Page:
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The adaptation of Nobel Prize-winner John Steinbeck's Pulitzer Prize-winning novel of dirt-poor Dust Bowl migrants by 4-time Oscar-winning director ...Show synopsisThe adaptation of Nobel Prize-winner John Steinbeck's Pulitzer Prize-winning novel of dirt-poor Dust Bowl migrants by 4-time Oscar-winning director John Ford starred Henry Fonda as Tom Joad, who opens the movie returning to his Oklahoma home after serving jail time for manslaughter. En route, Tom meets family friend Casey (John Carradine), a former preacher who warns Tom that dust storms, crop failures, and new agricultural methods have financially decimated the once prosperous Oklahoma farmland. Upon returning to his family farm, Tom is greeted by his mother (Oscar-winner Jane Darwell), who tells him that the family is packing up for the "promised land" of California. Warned that they shouldn't expect a warm welcome in California--they've already seen the caravan of dispirited farmers, heading back home after striking out at finding work--the Joads push on all the same. Their first stop is a wretched migrant camp, full of starving children and surrounded by armed guards. Further down the road, the Joads drive into an idyllic government camp, with clean lodging, indoor plumbing, and a self-governing clientele. When Tom ultimately bids goodbye to his mother, who asks him where he'll go, he delivers the film's most famous speech: "I'll be all around...Wherever there's a fight so hungry people can eat...Whenever there's a cop beating a guy, I'll be there...And when the people are eatin' the stuff they raise and livin' in the houses they build. I'll be there too." Hal Erickson, RoviHide synopsis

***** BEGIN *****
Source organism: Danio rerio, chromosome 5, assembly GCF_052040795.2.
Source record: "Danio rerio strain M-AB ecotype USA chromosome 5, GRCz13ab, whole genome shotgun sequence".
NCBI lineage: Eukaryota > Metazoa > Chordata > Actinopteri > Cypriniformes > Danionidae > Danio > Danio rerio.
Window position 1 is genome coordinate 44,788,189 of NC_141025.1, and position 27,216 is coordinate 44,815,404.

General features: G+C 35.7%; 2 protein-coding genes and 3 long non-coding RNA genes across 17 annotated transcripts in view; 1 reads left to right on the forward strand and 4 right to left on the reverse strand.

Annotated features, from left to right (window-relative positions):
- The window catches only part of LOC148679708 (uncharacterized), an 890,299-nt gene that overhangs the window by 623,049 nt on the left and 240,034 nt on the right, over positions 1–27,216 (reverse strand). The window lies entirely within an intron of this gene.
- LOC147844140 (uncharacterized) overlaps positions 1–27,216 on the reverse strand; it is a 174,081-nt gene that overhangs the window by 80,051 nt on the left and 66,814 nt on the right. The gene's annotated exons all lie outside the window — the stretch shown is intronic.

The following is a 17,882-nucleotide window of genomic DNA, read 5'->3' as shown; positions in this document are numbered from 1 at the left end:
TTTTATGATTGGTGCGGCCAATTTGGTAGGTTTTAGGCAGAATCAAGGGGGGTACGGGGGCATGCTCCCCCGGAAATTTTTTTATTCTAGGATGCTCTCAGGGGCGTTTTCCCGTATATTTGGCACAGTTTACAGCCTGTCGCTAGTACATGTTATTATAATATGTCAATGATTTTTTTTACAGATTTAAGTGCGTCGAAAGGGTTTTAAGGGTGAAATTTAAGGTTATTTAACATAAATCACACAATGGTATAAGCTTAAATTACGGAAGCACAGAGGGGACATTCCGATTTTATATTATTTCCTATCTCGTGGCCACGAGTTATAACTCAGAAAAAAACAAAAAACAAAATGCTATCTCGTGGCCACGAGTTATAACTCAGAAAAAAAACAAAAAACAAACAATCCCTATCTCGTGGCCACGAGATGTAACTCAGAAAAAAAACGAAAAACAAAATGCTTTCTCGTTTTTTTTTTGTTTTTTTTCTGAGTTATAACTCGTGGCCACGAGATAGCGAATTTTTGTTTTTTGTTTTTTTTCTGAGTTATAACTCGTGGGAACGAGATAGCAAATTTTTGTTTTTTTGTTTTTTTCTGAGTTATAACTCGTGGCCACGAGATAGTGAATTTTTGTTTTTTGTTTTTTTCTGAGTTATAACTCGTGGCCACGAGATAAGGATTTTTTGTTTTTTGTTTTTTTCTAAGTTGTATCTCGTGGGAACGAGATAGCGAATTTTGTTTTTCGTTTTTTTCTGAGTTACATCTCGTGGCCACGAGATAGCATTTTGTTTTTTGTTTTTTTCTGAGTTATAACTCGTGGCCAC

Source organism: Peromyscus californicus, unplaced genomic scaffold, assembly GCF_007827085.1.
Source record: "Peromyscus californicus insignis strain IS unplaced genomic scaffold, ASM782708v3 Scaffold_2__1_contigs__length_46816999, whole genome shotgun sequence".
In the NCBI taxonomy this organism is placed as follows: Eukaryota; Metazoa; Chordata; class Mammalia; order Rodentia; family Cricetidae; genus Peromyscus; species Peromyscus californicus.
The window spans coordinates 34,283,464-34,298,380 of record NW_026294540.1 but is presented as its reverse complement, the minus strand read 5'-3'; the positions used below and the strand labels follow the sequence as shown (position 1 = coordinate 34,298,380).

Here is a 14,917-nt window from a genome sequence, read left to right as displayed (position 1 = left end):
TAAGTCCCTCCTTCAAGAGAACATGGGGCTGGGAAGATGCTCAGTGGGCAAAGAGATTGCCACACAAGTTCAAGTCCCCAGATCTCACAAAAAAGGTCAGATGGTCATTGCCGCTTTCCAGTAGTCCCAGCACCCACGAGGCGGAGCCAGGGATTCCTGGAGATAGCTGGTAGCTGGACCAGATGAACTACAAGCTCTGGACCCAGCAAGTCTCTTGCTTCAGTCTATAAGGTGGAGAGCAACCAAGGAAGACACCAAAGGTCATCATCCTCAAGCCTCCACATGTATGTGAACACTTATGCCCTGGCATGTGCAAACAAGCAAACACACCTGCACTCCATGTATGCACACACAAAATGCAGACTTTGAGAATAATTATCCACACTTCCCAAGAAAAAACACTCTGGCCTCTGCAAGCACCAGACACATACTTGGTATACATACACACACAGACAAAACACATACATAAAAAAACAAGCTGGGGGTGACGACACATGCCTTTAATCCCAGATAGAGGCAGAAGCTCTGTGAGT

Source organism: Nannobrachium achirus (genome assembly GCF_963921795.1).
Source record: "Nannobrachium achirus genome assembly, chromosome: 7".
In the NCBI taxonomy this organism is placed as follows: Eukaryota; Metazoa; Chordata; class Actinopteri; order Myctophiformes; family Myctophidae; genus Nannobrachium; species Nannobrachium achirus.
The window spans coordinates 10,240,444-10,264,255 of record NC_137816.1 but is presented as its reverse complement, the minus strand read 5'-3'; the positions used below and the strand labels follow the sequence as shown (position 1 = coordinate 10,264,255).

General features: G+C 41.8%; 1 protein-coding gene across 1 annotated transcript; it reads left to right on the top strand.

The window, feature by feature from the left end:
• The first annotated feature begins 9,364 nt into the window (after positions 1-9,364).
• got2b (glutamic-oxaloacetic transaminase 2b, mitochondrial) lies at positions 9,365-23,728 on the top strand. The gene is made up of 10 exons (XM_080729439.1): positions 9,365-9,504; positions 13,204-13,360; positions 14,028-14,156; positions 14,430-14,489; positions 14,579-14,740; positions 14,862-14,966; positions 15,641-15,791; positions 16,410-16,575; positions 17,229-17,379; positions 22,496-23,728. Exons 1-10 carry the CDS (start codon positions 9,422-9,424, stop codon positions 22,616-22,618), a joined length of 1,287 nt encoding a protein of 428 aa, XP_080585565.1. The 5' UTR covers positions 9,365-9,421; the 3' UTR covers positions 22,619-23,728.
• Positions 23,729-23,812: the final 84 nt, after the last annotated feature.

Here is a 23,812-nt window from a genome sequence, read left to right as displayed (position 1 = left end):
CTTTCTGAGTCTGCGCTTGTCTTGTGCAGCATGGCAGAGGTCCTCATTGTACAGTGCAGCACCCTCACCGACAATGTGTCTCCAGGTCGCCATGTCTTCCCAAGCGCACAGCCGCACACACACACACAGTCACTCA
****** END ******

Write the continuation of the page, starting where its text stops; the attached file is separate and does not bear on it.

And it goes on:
An excellent record of how life during the depression in the USA affected ordinary family life as a whole-and how everyone was eventually forced to make common sacrificed-as a whole-just in order to get by-in a vast period of economic uncertainty and social upheaveal ,etc.
This is one case where the movie, The Grapes of Wrath, is to this viewer as good as the book. This black and white film depicts faithfully John Steinbeck's impressions of the plight of those dustbowl victims and other depressed areas coming to California to find the golden life. It depicts the good and bad of human nature.